The Lyrid meteor shower is tonight and—even though there’s going to be some obstacles to navigate—it’s still a spectacle you shouldn’t miss. Here’s how, when, and where to watch tonight’s Lyrids.
The Lyrids are a spring meteor shower made up of debris from Comet Thatcher falling (dramatically!) through our atmosphere. Although the meteors themselves are individually bright and lovely, the Lyrids as a whole are a little unpredictable. Sometimes you can see literally hundreds of meteors per hour (like a particularly weird year in 1803, where observers counted well over 700 per hour) while other years the shower seems to practically disappear, with just a few meteoroids visible.
Lyrids meteor shower / Sean Parker
This year is expected to be an average-sized shower with up to 20 meteoroids per hour. The actual number that you’ll see is likely to be a little less that that though, because once again our old enemy, the Moon, has emerged to cause trouble.
Tonight, in addition to being the peak night of the Lyrids, is also the night of a full moon, which means not all the meteoroids will be visible. Don’t give up in despair just yet, though (that would be letting the Moon win). While the moonlight is certainly going to obscure some of the meteoroids, the Lyrids are an unusually bright shower with many meteors about as bright as the stars in the Big Dipper. Even if the moon washes out the dimmer ones, you’re still going to see meteoroids—and the ones that you do catch a glimpse of are likely to be all the more well-worth seeing.
In addition to the standard bright meteors, you’re going to want to be on the look out for exploding fireballs and the telltale trails of “meteor smoke” they leave behind. In fact, in general the trails of the Lyrids are often exceptionally long, so the meteoroids you do manage to see should be dramatic.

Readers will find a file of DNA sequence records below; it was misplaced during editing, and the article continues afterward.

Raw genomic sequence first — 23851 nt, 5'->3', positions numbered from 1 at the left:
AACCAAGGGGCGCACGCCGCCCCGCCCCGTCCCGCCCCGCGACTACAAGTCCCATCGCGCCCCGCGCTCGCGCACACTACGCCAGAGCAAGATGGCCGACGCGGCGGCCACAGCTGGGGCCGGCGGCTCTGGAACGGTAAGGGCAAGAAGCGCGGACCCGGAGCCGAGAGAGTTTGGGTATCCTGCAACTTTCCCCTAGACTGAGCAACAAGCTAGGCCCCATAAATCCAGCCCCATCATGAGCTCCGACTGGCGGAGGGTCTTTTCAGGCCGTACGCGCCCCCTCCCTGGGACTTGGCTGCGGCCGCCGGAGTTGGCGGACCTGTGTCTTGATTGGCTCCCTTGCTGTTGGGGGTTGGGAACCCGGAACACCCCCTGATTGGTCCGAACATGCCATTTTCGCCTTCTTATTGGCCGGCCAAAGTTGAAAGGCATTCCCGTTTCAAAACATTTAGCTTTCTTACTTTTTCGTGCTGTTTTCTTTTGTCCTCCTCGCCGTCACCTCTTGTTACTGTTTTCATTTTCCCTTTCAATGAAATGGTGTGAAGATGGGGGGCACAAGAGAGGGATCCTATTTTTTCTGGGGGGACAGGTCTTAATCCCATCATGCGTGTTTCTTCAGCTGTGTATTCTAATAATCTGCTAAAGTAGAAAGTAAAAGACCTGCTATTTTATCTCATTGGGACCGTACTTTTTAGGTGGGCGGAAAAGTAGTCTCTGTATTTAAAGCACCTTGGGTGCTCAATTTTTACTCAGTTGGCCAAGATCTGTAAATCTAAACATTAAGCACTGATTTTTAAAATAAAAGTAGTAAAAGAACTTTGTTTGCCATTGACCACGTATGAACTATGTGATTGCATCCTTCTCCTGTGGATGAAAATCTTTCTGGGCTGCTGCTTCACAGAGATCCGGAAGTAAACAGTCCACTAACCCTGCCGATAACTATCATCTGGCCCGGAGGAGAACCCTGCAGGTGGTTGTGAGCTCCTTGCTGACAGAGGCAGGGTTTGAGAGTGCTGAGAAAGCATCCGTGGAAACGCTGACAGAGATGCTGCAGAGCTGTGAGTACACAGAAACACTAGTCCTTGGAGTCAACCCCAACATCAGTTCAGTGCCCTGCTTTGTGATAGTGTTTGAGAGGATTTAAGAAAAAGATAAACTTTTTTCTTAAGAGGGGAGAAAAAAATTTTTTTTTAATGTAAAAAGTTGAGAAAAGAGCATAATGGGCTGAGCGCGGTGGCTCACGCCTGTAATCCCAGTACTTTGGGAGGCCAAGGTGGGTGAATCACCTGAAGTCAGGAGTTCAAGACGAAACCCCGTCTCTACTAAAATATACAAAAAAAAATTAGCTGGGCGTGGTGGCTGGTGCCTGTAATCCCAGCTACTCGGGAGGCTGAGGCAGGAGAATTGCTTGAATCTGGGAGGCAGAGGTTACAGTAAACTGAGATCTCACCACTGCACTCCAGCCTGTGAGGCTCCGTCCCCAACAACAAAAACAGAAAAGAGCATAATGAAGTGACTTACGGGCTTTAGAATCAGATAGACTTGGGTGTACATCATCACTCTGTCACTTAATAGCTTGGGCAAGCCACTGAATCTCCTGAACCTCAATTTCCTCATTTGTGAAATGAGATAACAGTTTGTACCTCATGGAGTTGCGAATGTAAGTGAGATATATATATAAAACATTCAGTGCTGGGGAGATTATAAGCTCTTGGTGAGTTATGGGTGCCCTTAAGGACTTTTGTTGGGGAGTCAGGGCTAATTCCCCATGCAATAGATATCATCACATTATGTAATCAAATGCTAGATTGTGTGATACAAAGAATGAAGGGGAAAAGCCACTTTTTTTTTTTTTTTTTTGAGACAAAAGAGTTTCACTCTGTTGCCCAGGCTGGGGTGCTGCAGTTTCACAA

Long exposure of Lyrid fireball / NASA
So, how do I watch?
Although you can catch the meteors clear though the weekend, the best night to try is tonight. Peak meteor viewing happens, much like a properly-planned duel, right around dawn, but you’ll be able to see meteors all throughout the night after 10 p.m.
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Lyrids radiant / NASA
The radiant, the point where the meteors appear to stream from, will be right above Lyra (the constellation that gives the shower its name). Staring directly at the radiant, while a decent strategy for some showers, isn’t likely to do much for you this time. With the moonlight so bright, you’re only going to catch the longest and brightest meteors anyway, so it’s far better to look out over the full sky.
Choose a spot that’s dark, with good whole sky visibility. We’re finally well and truly out of the winter astronomy season so your kit will be (thankfully) a bit lighter this time. While the weather will be warm, depending on how long you’re out there, the ground could still get dewey so bring along a blanket even if you don’t think it’s cold enough to need one. It’ll also get chillier as the night wears on, so bring something light to wrap up in. Beyond that, you’ll want all the usual suspects with you: A star map (if you don’t own one, this is a good app), snacks, you can substitute a lawn chair for a blanket if you want, but really the point is to see as much of the sky as possible so I wouldn’t recommend it.
If the sky does end up being too bright or too cloudy, you can always catch a livefeed. I like this one from the Slooh Observatory. But really, a screen just isn’t quite the same so you should definitely try to catch in-person, if for no other reason than to show the Moon who’s boss.
Lyrids meteor shower / Jimmy Westlake, NASA
Featured image: Lyrids meteor shower / Brad Goldpaint